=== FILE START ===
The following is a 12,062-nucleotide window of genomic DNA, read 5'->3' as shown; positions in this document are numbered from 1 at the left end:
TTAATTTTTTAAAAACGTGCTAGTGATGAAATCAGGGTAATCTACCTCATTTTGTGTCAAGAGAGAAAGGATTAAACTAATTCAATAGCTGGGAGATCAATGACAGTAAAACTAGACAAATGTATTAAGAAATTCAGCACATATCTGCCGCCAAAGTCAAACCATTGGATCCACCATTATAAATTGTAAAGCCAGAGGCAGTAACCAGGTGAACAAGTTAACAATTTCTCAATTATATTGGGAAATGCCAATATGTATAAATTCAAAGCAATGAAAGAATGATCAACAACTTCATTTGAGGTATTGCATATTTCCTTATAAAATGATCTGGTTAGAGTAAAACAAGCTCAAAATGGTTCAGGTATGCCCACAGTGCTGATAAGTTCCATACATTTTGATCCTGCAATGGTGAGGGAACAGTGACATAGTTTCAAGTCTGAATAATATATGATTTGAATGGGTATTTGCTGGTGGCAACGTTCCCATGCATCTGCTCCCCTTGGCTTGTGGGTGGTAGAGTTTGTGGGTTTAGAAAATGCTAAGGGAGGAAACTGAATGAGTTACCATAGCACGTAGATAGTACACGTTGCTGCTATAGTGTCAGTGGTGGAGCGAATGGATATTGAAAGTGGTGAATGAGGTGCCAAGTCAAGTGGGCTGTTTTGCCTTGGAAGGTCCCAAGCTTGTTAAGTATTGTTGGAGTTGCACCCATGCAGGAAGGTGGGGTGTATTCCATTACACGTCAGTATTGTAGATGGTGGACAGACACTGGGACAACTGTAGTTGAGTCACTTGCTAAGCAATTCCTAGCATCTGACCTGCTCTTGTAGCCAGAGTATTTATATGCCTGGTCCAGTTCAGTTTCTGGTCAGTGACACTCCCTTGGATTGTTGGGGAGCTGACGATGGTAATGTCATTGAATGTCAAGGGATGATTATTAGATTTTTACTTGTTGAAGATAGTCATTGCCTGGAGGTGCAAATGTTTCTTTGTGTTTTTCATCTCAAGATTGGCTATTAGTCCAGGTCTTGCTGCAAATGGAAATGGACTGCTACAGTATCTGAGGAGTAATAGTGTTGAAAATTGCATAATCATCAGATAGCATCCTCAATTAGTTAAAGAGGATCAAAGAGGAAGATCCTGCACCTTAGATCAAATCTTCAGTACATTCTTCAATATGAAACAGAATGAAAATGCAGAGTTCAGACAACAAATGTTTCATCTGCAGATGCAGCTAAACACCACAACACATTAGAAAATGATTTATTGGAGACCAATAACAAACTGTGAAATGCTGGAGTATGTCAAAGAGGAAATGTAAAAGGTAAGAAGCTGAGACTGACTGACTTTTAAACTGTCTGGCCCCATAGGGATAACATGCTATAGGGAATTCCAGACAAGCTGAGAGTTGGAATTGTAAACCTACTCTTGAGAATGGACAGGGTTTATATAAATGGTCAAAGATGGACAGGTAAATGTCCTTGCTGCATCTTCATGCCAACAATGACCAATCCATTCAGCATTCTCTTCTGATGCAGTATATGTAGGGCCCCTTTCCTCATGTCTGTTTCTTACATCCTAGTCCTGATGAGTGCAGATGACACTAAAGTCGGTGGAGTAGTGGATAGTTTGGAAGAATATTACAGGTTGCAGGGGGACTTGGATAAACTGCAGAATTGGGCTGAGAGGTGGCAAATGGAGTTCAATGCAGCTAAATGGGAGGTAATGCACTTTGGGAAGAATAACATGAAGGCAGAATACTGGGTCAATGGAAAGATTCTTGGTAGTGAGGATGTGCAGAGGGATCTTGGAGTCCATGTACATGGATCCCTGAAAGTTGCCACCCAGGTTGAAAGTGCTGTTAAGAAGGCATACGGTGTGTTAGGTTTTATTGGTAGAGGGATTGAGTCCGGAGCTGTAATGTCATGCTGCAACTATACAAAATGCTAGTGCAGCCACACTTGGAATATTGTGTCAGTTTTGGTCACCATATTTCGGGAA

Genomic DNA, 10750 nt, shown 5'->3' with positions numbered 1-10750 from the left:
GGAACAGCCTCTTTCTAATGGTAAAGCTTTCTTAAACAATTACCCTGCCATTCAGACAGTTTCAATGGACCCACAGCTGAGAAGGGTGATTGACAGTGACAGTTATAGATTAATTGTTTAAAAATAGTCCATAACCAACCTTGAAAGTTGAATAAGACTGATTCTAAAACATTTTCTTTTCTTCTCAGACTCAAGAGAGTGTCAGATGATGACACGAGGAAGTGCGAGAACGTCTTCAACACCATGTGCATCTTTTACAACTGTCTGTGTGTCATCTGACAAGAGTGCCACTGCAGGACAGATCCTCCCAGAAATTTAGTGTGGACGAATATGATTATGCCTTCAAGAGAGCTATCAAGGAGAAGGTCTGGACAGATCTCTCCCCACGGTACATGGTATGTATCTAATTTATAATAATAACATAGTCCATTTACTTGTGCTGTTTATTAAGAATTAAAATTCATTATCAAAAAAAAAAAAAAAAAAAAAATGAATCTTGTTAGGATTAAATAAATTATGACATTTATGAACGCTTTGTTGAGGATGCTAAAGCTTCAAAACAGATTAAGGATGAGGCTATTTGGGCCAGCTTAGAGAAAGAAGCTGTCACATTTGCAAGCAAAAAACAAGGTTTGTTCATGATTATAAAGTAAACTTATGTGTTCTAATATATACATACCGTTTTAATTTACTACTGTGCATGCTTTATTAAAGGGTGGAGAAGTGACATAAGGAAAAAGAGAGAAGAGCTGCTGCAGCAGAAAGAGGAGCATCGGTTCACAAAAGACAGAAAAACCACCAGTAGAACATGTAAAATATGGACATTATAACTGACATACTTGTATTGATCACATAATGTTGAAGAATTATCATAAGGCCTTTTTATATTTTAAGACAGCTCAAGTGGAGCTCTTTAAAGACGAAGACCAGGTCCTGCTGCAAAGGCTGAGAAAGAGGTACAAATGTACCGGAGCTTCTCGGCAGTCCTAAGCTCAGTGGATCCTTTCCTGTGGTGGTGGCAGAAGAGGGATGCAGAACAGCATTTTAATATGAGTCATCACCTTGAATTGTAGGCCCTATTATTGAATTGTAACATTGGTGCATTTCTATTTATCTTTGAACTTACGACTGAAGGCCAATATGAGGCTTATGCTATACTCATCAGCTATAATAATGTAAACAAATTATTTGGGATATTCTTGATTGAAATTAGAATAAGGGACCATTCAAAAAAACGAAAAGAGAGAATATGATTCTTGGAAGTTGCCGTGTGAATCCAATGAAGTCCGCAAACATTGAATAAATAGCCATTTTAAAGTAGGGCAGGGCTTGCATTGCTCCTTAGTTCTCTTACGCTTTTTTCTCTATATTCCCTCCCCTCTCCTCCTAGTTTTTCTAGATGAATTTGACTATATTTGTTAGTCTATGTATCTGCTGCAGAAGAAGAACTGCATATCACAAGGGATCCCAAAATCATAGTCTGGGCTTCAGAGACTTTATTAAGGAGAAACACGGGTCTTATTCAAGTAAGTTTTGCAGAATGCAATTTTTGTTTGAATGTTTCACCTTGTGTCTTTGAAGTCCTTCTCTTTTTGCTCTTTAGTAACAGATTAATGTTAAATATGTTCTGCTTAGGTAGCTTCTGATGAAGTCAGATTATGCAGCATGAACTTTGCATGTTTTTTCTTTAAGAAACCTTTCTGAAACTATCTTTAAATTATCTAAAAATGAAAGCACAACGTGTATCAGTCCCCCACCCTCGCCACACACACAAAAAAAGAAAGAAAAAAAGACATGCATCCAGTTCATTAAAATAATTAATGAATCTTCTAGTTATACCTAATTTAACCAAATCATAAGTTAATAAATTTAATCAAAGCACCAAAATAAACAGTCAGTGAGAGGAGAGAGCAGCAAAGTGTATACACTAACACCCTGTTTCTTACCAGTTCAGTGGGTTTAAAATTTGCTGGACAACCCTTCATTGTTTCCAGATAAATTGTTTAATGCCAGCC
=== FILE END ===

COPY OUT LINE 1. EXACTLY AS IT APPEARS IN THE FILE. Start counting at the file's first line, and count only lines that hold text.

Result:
The following is a 12,062-nucleotide window of genomic DNA, read 5'->3' as shown; positions in this document are numbered from 1 at the left end: